O'Sullivan married Susan Kearny Rodgers on October 21, 1846. The couple went to Cuba for their honeymoon, where one of O'Sullivan's sisters lived. O'Sullivan thereafter became involved in a movement to win Cuban independence from Spanish rule. Composed of Cuban dissidents and American "filibusters", the movement hoped to have Cuba annexed to the United States. On May 10, 1848, O'Sullivan had the first of several meetings with President Polk to try to convince the president to buy Cuba from Spain. Polk offered Spain one hundred million dollars for Cuba—the amount suggested by O'Sullivan—but the offer was declined.
O'Sullivan continued to work for Cuban independence, raising money for the failed filibustering expedition of Venezuelan adventurer Narciso López. As a result, O'Sullivan was charged in federal court in New York with violation of the Neutrality Act. His trial in March 1852 ended in a hung jury. Although O'Sullivan's reputation was tarnished, he was appointed by the Pierce administration as the U.S. Minister to Portugal, serving from 1854 to 1858. This proved to be his last steady employment; he and his wife would spend the rest of their lives on the edge of poverty.
O'Sullivan opposed the coming of the American Civil War, hoping that a peaceful solution—or a peaceful separation of North and South—could be worked out. In Europe when the war began, O'Sullivan became an active supporter of the Confederate States of America; he may have been on the Confederate payroll at some point. O'Sullivan wrote a number of pamphlets promoting the Confederate cause, arguing that the presidency had become too powerful and that states' rights needed to be protected against encroachment by the central government. Although he had earlier supported the "free soil" movement, he now defended the institution of slavery, writing that blacks and whites could not live together in harmony without it. His activities greatly disappointed some of his old friends, including Hawthorne. Towards the end of the Civil War, O'Sullivan appealed to his southern "comrades in arms" to burn Richmond, stating "let every man set fire to his own house".
After the Civil War, he spent several more years in self-imposed exile in Europe.
O'Sullivan returned to New York in the late 1870s, where he unsuccessfully tried to use his Democratic contacts to get appointed to some office. His political life, however, was over. After the death of his mother, he became a believer in Spiritualism, then a popular religious movement, and claimed to have used the services of one of the Fox sisters to communicate with the spirits of people such as William Shakespeare.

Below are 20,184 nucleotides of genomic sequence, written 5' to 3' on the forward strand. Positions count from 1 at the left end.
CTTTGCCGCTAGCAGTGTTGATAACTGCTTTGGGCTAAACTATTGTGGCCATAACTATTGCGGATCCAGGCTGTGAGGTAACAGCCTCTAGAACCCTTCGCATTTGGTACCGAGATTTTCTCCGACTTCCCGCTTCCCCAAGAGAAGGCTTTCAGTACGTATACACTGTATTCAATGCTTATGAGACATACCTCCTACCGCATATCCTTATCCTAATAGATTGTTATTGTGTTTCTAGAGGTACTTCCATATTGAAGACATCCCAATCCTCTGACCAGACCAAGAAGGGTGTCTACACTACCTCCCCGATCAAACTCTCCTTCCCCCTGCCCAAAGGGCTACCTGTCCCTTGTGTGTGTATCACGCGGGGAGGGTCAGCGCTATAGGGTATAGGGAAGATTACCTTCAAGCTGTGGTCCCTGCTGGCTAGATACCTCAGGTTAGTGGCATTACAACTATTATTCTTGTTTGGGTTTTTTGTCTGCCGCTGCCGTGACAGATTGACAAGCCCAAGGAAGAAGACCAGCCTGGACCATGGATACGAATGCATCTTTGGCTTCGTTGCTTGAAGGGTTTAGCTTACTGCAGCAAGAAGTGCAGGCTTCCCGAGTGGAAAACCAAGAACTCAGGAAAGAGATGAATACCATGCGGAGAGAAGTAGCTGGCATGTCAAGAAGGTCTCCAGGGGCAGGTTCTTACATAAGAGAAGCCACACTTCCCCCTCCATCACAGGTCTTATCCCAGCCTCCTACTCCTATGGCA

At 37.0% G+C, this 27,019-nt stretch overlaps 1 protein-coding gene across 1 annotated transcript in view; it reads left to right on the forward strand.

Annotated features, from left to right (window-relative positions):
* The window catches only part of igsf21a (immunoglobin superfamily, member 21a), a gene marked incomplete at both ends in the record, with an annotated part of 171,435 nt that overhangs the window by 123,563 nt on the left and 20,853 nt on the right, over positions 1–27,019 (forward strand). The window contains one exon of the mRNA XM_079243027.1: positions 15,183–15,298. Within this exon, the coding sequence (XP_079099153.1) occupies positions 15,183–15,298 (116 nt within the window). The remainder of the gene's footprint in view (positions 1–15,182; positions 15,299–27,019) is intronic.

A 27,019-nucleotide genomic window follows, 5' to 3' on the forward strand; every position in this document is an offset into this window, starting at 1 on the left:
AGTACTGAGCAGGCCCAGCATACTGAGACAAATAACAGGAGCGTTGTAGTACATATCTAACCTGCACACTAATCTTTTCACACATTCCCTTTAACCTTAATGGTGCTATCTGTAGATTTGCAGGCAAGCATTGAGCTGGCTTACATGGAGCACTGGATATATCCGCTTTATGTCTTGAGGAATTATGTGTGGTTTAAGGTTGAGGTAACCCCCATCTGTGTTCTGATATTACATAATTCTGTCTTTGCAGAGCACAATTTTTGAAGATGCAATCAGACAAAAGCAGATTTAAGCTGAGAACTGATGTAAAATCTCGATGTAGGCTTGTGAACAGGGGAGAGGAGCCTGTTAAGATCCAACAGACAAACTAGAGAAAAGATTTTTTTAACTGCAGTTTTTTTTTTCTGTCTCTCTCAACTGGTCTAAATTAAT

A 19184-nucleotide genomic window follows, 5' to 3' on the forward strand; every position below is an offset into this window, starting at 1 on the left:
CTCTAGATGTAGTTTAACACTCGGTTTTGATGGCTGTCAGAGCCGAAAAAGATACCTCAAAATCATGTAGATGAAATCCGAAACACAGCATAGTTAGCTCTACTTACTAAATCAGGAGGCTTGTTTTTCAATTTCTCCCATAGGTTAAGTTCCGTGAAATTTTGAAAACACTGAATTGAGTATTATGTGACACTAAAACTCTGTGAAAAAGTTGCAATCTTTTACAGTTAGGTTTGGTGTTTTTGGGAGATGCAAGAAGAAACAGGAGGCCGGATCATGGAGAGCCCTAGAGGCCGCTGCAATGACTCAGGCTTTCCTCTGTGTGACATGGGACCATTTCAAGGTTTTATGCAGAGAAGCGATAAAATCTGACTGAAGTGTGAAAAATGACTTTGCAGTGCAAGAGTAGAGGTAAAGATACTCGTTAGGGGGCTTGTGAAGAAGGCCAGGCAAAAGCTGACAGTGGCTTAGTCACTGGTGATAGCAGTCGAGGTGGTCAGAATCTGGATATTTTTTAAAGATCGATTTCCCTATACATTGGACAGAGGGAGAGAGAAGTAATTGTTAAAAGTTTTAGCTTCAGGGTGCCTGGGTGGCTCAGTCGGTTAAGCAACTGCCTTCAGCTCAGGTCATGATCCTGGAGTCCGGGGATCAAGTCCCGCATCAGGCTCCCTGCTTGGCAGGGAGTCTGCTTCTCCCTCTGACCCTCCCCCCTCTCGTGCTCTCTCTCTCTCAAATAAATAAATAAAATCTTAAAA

O'Sullivan suffered a stroke in 1889. He died in obscurity from influenza in a residential hotel in New York City in 1895, just as the phrase "manifest destiny" was being revived. He is buried in the Moravian Cemetery on Staten Island.
O'Sullivan's father, John Thomas O'Sullivan, was a naturalized US citizen, and had served as US Consul to the Barbary States. His grandfather, John William O'Sullivan, was an Irish professional soldier who spent most of his career in French service.
- Robert D. Sampson. "O'Sullivan, John Louis" American National Biography Online Feb. 2000
- Baker, Jean H. (1998). The Political Culture of Northern Democrats in the Mid-Nineteenth Century. p.337. ISBN 9780823218653.
- The Jacobite Peerage, Baronetage, Knightage, and Grants of Honour. 2003. ISBN 9780806317168.
- Johannsen, Robert W. "The Meaning of Manifest Destiny", in Sam W. Hayes and Christopher Morris, eds., Manifest Destiny and Empire: American Antebellum Expansionism. College Station, Texas: Texas A&M University Press, 1997. ISBN 0-89096-756-3.
- Sampson, Robert D. "O'Sullivan, John Louis" American National Biography Online Feb. 2000. Access Oct 12 2015
- Sampson, Robert D. John L. O'Sullivan and His Times. (Kent State University Press, 2003) online
- Scholnick, Robert J, "Extermination and Democracy: O'Sullivan, the Democratic Review, and Empire, 1837—1840." American Periodicals (2005) 15#2: 123–141.online
- Widmer, Edward L. Young America: The Flowering of Democracy in New York City. New York: Oxford University Press, 1999. (excerpt)
- Letters and Literary Memorials of Samuel J. Tilden – Volume 1 – Edited by John Bigelow
|Wikiquote has quotations related to: John L. O'Sullivan|
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John L. O'Sullivan
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- "The Democratic Principle", mission statement from the first issue (1837) of the Democratic Review, called by Robert D. Sampson "a classic statement of romantic Jacksonian Democracy"
- "The Great Nation of Futurity": November 1839 editorial in which O'Sullivan touched upon many themes of manifest destiny.
- "Annexation": The July–August 1845 editorial in which the phrase "Manifest Destiny" first appeared
- John L. O'Sullivan at Find a Grave